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Ornithine decarboxylase gene of Neurospora crassa: Isolation, sequence, and polyamine-mediated regulation of its mRNA

  • Author(s): Williams, LJ
  • Barnett, GR
  • Ristow, JL
  • Pitkin, J
  • Perriere, M
  • Davis, RH
  • et al.
Abstract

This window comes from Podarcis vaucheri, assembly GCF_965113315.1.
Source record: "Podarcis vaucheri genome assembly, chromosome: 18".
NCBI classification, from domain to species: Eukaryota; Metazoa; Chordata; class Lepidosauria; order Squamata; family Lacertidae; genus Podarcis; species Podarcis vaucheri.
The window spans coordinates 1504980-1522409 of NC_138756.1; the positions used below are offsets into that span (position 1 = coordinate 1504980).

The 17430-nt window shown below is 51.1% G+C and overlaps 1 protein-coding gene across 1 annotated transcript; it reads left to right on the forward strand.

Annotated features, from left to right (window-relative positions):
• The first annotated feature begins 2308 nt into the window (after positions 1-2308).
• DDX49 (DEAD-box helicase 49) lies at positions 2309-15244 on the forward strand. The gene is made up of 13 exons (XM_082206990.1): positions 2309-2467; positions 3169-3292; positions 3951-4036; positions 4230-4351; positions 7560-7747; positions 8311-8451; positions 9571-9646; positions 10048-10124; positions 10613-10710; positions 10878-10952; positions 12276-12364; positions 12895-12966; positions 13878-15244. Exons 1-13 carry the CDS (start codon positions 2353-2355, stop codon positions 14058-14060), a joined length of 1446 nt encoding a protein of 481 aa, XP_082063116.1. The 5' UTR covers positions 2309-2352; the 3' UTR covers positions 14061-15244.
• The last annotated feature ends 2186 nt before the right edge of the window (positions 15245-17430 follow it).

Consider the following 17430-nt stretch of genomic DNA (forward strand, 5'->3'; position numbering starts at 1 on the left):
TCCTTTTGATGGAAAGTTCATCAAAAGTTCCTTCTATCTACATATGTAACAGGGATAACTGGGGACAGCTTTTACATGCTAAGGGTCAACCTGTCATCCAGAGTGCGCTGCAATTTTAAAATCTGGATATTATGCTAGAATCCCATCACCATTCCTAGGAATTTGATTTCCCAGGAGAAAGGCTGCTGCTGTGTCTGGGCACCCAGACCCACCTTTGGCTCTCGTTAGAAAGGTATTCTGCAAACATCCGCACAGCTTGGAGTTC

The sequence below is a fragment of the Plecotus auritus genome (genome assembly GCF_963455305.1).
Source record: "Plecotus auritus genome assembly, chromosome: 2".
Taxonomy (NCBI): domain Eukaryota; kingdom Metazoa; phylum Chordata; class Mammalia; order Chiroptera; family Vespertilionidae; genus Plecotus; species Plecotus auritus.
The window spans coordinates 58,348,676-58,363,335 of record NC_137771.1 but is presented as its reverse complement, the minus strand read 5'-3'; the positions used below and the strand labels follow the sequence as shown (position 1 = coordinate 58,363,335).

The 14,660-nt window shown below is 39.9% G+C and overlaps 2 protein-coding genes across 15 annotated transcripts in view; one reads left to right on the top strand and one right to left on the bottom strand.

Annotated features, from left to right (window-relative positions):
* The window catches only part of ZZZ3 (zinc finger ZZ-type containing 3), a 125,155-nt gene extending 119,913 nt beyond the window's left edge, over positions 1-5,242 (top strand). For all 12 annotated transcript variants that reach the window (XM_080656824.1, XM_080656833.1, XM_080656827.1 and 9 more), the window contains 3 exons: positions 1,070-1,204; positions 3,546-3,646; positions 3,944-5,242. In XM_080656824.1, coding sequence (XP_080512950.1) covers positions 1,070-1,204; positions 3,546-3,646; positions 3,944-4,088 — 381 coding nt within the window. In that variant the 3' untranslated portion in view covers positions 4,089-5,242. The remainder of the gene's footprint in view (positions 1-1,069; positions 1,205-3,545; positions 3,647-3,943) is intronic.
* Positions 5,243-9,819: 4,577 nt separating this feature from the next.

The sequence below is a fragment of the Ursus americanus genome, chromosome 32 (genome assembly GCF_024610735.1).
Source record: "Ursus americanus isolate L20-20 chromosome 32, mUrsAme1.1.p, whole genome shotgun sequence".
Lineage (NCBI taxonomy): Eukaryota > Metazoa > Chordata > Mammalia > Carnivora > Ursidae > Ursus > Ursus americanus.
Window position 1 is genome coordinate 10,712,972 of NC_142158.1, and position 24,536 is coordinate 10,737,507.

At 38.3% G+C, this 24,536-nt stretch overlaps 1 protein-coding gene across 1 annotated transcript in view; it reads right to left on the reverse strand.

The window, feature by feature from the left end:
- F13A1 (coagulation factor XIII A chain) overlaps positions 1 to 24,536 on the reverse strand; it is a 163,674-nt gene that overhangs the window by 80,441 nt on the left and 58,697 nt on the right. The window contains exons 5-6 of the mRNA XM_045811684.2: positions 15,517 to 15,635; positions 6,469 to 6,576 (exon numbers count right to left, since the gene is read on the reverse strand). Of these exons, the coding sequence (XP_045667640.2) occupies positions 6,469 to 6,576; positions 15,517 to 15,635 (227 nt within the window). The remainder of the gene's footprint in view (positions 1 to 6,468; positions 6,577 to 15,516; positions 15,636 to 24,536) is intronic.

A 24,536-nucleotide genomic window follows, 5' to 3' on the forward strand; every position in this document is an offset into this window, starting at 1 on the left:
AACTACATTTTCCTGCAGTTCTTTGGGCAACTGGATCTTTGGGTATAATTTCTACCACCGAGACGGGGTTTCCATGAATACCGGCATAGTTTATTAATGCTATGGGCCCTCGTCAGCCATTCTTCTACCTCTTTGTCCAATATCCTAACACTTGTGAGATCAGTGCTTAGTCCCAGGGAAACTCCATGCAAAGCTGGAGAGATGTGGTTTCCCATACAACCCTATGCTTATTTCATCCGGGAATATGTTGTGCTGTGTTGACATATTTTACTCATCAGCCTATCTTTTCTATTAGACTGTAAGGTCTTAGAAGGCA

Ornithine decarboxylase (ODC), which initiates the biosynthesis of the polyamines putrescine, spermidine, and spermine, is encoded by the spe-1 gene of the fungus Neurospora crassa. This gene and its cDNA have been cloned and sequenced. The gene has a single 70-nucleotide intron in the coding sequence. The cDNA, comprising the entire coding region, recognizes a single 2.4-kb mRNA in Northern (RNA) blots. The mRNA transcript, defined by S1 mapping, has an extremely long, 535-base leader without strong secondary-structure features or an upstream reading frame. The translational start of the protein is ambiguous: a Met-Val-Met sequence precedes the Pro known to be the N terminus of the ODC polypeptide. The polypeptide encoded by the N. crassa spe-1 gene (484 amino acids) has 46% amino acid identity with that of Saccharomyces cerevisiae (466 amino acids) and 42% with that of mouse (461 amino acids). Alignment of the longer N. crassa sequence with S. cerevisiae and mouse sequences creates gaps in different sites in the S. cerevisiae and mouse sequences, suggesting that N. crassa ODC is closer to an ancestral form of the enzyme than that of either yeast or mouse ODC. N. crassa ODC, which turns over rapidly in vivo in the presence of polyamines, has two PEST sequences, found in most ODCs and other proteins with rapid turnover. In striking contrast to other eucaryotic organisms, the variation in the rate of ODC synthesis in response to polyamines in N. crassa is largely correlated with proportional changes in the abundance of ODC mRNA. Spermidine is the main effector of repression, while putrescine has a weaker effect. However, putrescine accumulation appears to increase the amount of active ODC that is made from a given amount of ODC mRNA, possibly by improving its translatability. Conversely, prolonged starvation for both putrescine and spermidine leads to the differentially impaired translation of ODC mRNA.

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